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Old 07-06-2010, 10:52 PM
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Battery terminal corrosion

My positive battery cable in my 07 150 is corroded pretty bad, What can i do to fix and prevent this?
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Old 07-07-2010, 01:44 PM
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Run the engine at idle and slowly run water on it from a hose. That will take the corrosion off the outside area. If the connector looks okay, Take it off and clean the post. You can get some felt washers that have a protection on them. Many times when that happens, there's an electrolyte leak around the post. Stressing it with a wrench while tightening it can break the seal around the post.
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Old 07-07-2010, 05:12 PM
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I have also heard of pouring a coke on it then scrub with a brush to remove the corrosion. put the felt washers on, but there is also a protective spray that you should put on the posts and terminals after its put back together.
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Old 07-07-2010, 07:17 PM
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You'll be surprised by using plain water, but the engine has to be running.
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Old 07-08-2010, 11:55 AM
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Coke contains a mild acid - (carbonic acid I think) and I would not use it to neutralize the acid from the battery. Baking soda is an acid neutralizer and I'd use a solution of that with water - just don't get any in the cells. You want to neutralize the acid because it will corrode your battery cable connectors, to the point where they will have to be replaced.

Permatex makes a good battery cleaner/neutralizer and battery post "protector" in spray cans.

Personally though, if I see seepage around the posts or if the battery begins to "gas" and seep acid at the filler caps, I replace the battery.

- Jack
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Old 07-08-2010, 08:40 PM
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Quote:
Originally Posted by JackandJanet View Post
Coke contains a mild acid - (carbonic acid I think) and I would not use it to neutralize the acid from the battery. Baking soda is an acid neutralizer and I'd use a solution of that with water - just don't get any in the cells. You want to neutralize the acid because it will corrode your battery cable connectors, to the point where they will have to be replaced.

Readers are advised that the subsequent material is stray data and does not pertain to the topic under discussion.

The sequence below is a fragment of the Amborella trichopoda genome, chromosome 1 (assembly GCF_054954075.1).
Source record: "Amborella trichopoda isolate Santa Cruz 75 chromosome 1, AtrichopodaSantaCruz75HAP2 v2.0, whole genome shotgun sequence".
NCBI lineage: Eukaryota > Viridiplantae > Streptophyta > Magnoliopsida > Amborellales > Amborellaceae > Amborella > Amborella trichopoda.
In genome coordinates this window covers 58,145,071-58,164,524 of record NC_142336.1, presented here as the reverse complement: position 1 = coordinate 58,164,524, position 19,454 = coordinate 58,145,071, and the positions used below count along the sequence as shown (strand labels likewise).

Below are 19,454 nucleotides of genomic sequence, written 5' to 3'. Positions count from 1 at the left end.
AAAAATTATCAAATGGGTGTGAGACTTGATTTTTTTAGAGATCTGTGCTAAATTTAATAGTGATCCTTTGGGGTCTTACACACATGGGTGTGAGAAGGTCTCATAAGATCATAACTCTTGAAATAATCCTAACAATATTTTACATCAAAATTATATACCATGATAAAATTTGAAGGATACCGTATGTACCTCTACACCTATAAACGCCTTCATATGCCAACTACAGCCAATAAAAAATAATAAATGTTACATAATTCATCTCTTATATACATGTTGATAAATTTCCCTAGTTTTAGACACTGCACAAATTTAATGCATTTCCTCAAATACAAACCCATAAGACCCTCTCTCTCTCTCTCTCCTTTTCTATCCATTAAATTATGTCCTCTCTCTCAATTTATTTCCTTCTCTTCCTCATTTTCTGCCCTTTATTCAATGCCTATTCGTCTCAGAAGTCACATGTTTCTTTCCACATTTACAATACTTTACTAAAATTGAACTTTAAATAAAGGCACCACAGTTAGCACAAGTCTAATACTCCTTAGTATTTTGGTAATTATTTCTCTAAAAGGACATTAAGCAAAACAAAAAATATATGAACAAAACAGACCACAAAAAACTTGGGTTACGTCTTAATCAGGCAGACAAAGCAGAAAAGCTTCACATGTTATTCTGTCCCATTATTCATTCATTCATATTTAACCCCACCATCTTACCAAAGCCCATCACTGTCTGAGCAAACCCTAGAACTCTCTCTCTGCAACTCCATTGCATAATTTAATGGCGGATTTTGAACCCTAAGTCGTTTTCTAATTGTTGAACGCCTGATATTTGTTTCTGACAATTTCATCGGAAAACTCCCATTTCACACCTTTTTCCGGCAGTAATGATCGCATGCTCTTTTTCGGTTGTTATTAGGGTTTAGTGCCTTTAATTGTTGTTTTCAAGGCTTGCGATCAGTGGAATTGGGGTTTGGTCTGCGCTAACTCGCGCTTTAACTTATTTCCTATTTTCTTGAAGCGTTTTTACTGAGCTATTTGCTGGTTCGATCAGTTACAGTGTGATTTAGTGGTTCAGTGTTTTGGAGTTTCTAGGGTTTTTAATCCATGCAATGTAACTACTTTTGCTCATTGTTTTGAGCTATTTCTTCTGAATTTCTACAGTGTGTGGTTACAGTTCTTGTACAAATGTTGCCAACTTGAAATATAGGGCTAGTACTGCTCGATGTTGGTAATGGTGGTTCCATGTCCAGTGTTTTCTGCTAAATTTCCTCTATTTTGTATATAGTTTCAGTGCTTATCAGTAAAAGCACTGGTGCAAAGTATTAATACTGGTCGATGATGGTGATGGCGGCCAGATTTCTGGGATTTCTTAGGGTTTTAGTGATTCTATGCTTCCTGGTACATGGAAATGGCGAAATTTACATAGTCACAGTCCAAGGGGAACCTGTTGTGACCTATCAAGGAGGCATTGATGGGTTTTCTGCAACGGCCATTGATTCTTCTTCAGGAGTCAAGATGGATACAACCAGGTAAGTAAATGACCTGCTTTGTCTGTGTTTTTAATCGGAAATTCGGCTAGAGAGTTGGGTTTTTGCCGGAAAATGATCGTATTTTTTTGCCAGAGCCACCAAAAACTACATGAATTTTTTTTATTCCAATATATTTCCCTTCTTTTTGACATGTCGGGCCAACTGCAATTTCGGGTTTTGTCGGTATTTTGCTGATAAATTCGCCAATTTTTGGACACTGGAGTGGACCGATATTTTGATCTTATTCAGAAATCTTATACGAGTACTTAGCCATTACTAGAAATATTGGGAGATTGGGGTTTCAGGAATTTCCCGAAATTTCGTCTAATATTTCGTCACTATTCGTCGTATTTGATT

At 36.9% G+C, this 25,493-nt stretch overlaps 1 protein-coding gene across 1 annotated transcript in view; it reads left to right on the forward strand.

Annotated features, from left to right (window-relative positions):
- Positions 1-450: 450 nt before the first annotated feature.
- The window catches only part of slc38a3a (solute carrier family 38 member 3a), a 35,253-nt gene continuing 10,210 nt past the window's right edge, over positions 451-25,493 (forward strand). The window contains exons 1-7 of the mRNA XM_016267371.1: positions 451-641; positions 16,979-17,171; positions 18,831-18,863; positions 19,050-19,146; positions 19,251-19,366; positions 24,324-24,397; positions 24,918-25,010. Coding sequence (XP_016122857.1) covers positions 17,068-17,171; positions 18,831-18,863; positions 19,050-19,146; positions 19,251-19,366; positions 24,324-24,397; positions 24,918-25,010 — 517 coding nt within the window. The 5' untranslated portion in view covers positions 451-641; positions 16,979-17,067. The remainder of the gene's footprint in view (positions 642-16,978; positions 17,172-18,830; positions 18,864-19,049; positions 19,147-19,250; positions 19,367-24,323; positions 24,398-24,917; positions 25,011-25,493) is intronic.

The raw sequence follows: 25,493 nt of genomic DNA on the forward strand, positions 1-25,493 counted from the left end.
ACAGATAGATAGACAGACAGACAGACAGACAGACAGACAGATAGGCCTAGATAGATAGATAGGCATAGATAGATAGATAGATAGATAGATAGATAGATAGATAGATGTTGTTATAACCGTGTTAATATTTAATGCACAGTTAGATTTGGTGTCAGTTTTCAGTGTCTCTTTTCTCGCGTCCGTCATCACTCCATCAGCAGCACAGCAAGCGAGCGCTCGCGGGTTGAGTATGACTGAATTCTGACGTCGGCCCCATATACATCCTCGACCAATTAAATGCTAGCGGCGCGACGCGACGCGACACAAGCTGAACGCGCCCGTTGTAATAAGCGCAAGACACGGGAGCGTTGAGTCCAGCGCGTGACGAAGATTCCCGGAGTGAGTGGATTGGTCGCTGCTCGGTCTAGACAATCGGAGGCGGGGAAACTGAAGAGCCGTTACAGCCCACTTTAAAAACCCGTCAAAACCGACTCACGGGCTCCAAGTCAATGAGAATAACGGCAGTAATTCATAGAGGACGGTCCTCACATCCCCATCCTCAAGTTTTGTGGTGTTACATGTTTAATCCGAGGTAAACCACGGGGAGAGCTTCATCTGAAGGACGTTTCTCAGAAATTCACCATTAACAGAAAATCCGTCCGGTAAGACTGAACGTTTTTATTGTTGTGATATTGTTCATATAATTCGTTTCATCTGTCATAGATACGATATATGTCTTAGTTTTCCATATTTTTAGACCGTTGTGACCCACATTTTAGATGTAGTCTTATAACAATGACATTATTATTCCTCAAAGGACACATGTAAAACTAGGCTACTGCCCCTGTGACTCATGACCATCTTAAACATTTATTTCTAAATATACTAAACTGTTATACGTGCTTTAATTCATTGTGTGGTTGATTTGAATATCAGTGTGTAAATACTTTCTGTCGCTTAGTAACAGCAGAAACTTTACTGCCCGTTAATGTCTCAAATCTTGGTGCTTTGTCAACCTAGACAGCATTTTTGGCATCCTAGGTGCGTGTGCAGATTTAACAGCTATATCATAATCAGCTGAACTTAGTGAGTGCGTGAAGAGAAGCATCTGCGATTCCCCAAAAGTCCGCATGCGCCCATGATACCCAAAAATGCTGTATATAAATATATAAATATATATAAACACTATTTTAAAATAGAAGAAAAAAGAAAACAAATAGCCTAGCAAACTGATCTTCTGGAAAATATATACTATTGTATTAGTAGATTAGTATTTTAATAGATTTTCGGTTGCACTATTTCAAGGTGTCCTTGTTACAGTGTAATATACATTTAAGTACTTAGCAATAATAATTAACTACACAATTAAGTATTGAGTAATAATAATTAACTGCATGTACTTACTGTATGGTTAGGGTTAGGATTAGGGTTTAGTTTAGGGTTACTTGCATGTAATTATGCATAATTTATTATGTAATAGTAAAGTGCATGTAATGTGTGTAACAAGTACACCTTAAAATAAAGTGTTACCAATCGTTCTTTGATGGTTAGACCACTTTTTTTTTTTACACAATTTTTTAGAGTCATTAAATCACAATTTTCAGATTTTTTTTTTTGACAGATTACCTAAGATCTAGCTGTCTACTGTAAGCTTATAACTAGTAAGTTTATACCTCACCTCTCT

Permatex makes a good battery cleaner/neutralizer and battery post "protector" in spray cans.

Personally though, if I see seepage around the posts or if the battery begins to "gas" and seep acid at the filler caps, I replace the battery.

- Jack
Good advice Jack! I have always used baking soda, but the last point you made is an important one, and one I think is often missed. A battery that is functioning as intended in all points will rarely ever produce corrosion in these days of low maintenance batteries if the alt. isn't putting out too much voltage. Time to replace when the battery starts to get wet around the top. Take a DVM sometime and see what the voltage runs on the "wet" on top of said battery. I have seen as much as 5V close to the post. Pretty bad voltage "leak" along with that acid leak.

Last edited by code58; 07-08-2010 at 08:45 PM.
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Old 07-08-2010, 09:01 PM
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So maybe I have a leaking post? I noticed my Duramax doesnt corrode at all.

I put some felt protectors on each post in the ford from the parts store.

I cleaned with Coke.

I will monitor.
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Old 07-10-2010, 04:39 PM
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Yes coke has acid in it, but it is much closer to neutral than battery acid. I said vie heard of people doing it, but I never had. Even though it is acidic, if it is more neutral, it will bring the levels closer to norm allowing you to get to the store to get proper cleaner or a new battery. But definitely use the protectant spray and felt washers with a new battery.
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Old 07-11-2010, 01:28 AM
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Sorry, acid does not "clean" or neutralize acid. It WILL dilute it down to something in between, but plain water will do an even better job. Acid is not like grease or road film. It does not have to be "cut" to be removed. Acid has a great affinity for water and dissolves readily in it.

I guess though, since Coke contains sugar, it makes your battery "sweeter".

- Jack
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Old 07-11-2010, 01:18 PM
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The last time I cleaned my terminals I covered both of them with a big wad of wheel bearing grease. My logic was keeping them covered kept oxygen off of the terminals and less corrosion. It is not pretty but seems to work.
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Old 07-11-2010, 01:43 PM
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I don't see how grease would hurt anything. Sounds like a perfectly workable approach to me.

Speaking of making the battery "sweeter" though, I recall once reading about covering the terminals in molasses, I think. It was a "how to" article in Popular Mechanics back in the 70s, maybe. I tried it. The moisture evaporated, leaving a fairly "hard" coating that seemed to work fine.

- Jack
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Old 07-11-2010, 01:43 PM


 
 
 
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